The deviation does not mention implementation of e-commerce pursuant to Section 846, which may be rooted in the fact that a contract has yet to be awarded. The disconnect between the increasing supply chain and contract issues of that and other e-commerce “pilots,” however, will have to be addressed.
In its Section 846, Market Research and Consultation Report (the Phase II Report), GSA touched on supply chain risk considerations. GSA stated, in part, that, under the proof of concept, orders will be limited to values below the Micro-Purchase Threshold (MPT) because, “[b]y keeping purchases below this threshold, risk is reduced while maximizing the opportunity to modernize the experience.” This approach, however, contradicts the determinations of the FAR Council and the OFPP administrator set forth in the Section 889 interim rule, and thus, it needs to be addressed in any implementation of Section 846.
The increased security concerns reflected in the interim rule suggest that it is time to reexamine the suitability of IT products offered, as well as the mechanisms used to purchase those products, under the Section 846 and other e-commerce “pilots.” GSA’ s e-Marketplace “Proof of Concept” draft CPI solicitation requires that order click-through text include a statement that order submission through the platform “creates a contract … between the provider of the item being purchased (Seller) and the Federal agency purchaser (Agency).” It is not clear how the representation requirements of the interim rule will be applied in this context, or, for that matter, in the context of other e-commerce portals that are being “piloted” without competition in some agencies.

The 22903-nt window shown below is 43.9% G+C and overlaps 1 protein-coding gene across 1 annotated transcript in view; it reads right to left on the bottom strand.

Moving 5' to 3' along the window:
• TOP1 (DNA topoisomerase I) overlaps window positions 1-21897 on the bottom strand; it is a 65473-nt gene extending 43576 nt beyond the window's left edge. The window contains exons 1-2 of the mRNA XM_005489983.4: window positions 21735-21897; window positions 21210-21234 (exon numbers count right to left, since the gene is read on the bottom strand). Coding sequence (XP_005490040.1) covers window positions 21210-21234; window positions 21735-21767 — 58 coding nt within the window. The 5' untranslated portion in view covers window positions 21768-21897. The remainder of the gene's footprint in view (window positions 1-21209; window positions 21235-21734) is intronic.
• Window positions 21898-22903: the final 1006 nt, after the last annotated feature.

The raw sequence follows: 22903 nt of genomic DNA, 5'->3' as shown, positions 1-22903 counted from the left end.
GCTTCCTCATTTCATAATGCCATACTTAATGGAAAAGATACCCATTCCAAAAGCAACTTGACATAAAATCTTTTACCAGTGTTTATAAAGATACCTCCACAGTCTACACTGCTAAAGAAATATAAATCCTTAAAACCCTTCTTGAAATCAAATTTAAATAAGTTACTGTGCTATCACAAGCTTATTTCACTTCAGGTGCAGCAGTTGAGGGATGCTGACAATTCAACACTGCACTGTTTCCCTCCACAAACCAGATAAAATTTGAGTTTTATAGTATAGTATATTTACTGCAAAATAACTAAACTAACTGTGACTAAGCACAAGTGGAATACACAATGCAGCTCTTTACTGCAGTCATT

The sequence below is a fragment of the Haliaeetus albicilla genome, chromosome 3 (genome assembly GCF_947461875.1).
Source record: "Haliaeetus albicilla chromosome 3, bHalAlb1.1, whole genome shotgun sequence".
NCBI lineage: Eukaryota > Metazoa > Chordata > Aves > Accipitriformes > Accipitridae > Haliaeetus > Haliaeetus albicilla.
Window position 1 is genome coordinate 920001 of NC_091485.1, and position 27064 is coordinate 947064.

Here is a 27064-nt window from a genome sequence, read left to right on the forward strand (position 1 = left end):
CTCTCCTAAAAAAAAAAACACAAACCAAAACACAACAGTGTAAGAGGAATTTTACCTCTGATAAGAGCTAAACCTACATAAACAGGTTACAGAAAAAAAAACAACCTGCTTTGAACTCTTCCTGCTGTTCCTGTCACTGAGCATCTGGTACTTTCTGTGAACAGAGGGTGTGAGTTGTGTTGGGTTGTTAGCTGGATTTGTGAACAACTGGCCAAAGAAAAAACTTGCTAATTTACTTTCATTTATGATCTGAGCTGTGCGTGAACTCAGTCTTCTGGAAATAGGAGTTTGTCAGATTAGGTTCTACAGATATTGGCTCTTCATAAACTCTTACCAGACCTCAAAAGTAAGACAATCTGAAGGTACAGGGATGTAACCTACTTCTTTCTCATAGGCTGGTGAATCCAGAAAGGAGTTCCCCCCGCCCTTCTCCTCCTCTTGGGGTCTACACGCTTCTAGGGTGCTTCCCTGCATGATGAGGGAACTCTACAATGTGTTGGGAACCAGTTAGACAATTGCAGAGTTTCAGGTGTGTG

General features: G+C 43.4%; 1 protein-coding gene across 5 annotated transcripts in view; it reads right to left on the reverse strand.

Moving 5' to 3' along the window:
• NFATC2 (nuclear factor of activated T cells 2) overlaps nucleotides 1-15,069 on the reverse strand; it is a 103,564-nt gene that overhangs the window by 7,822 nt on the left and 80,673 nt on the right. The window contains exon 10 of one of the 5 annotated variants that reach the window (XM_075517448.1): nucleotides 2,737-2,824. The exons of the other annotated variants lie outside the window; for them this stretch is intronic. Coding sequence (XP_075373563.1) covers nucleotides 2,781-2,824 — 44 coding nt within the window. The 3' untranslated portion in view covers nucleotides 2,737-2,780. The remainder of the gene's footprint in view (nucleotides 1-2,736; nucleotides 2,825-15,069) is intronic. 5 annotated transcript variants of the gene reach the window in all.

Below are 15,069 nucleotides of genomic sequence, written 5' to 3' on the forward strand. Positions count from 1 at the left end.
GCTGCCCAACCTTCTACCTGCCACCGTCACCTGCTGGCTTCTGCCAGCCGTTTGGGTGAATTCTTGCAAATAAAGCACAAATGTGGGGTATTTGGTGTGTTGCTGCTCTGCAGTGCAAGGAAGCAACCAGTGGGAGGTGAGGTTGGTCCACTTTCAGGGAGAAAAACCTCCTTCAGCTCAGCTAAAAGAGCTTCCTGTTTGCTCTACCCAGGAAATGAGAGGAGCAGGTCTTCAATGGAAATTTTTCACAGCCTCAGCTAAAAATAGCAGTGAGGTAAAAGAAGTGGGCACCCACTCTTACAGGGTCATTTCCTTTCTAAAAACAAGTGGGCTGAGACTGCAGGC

If such is the case, then it stands to reason that, as a matter of contract performance, an e-commerce solution provider should be required to implement restrictions on its very own platform to assure that non-compliant products are not offered for sale. Alternatively, the “information technology or communication technology” identified by GSA in its deviation, as well as other sophisticated and/or critical products, like healthcare products, just may not be suitable for inclusion in GSA’s e-marketplace “Proof of Concept” as outlined in the recent draft CPI solicitation.
The government has an opportunity to assess commercial solutions to the foregoing challenges by expanding its Proof of Concept beyond the e-Marketplace model (consistent with Section 846’s intent) to include e-Commerce and e-Procurement portals and their approach to facilitating cyber and supply chain security. Either way, GSA cannot avoid addressing e-Marketplace compliance with the interim rule, including how such provider networks are monitored; how warehousing and order fulfillment practices will be adjusted to assure that noncompliant products are not offered for sale; and what liabilities will exist for a breach here.
Clearly, as the market and the risk environment continue to evolve, concerns continue to arise. With these concerns, however, comes an opportunity for the government. It can take the time to address challenges in a meaningful way, and thereby, it can improve the chances for program success. To this end, coalition members offer their assistance as the government sees fit.